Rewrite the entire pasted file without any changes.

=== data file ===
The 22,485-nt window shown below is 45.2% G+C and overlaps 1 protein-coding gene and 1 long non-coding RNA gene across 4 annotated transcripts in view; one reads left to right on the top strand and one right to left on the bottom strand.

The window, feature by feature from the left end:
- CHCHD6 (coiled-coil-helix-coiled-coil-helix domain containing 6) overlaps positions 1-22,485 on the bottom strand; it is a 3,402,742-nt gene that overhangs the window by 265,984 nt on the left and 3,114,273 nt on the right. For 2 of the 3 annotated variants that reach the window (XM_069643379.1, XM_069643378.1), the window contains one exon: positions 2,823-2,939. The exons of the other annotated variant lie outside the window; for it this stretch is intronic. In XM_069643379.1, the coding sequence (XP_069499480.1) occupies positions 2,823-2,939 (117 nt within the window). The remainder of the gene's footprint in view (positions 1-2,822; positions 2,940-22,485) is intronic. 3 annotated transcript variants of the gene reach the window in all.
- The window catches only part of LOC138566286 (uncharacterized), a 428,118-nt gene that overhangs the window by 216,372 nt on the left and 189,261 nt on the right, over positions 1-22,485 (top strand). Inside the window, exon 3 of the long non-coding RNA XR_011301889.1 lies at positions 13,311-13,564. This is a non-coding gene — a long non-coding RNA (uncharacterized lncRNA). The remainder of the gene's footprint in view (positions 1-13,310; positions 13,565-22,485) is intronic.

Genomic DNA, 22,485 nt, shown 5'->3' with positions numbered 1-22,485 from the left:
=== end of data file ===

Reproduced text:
The 22,485-nt window shown below is 45.2% G+C and overlaps 1 protein-coding gene and 1 long non-coding RNA gene across 4 annotated transcripts in view; one reads left to right on the top strand and one right to left on the bottom strand.

The window, feature by feature from the left end:
- CHCHD6 (coiled-coil-helix-coiled-coil-helix domain containing 6) overlaps positions 1-22,485 on the bottom strand; it is a 3,402,742-nt gene that overhangs the window by 265,984 nt on the left and 3,114,273 nt on the right. For 2 of the 3 annotated variants that reach the window (XM_069643379.1, XM_069643378.1), the window contains one exon: positions 2,823-2,939. The exons of the other annotated variant lie outside the window; for it this stretch is intronic. In XM_069643379.1, the coding sequence (XP_069499480.1) occupies positions 2,823-2,939 (117 nt within the window). The remainder of the gene's footprint in view (positions 1-2,822; positions 2,940-22,485) is intronic. 3 annotated transcript variants of the gene reach the window in all.
- The window catches only part of LOC138566286 (uncharacterized), a 428,118-nt gene that overhangs the window by 216,372 nt on the left and 189,261 nt on the right, over positions 1-22,485 (top strand). Inside the window, exon 3 of the long non-coding RNA XR_011301889.1 lies at positions 13,311-13,564. This is a non-coding gene — a long non-coding RNA (uncharacterized lncRNA). The remainder of the gene's footprint in view (positions 1-13,310; positions 13,565-22,485) is intronic.

Genomic DNA, 22,485 nt, shown 5'->3' with positions numbered 1-22,485 from the left: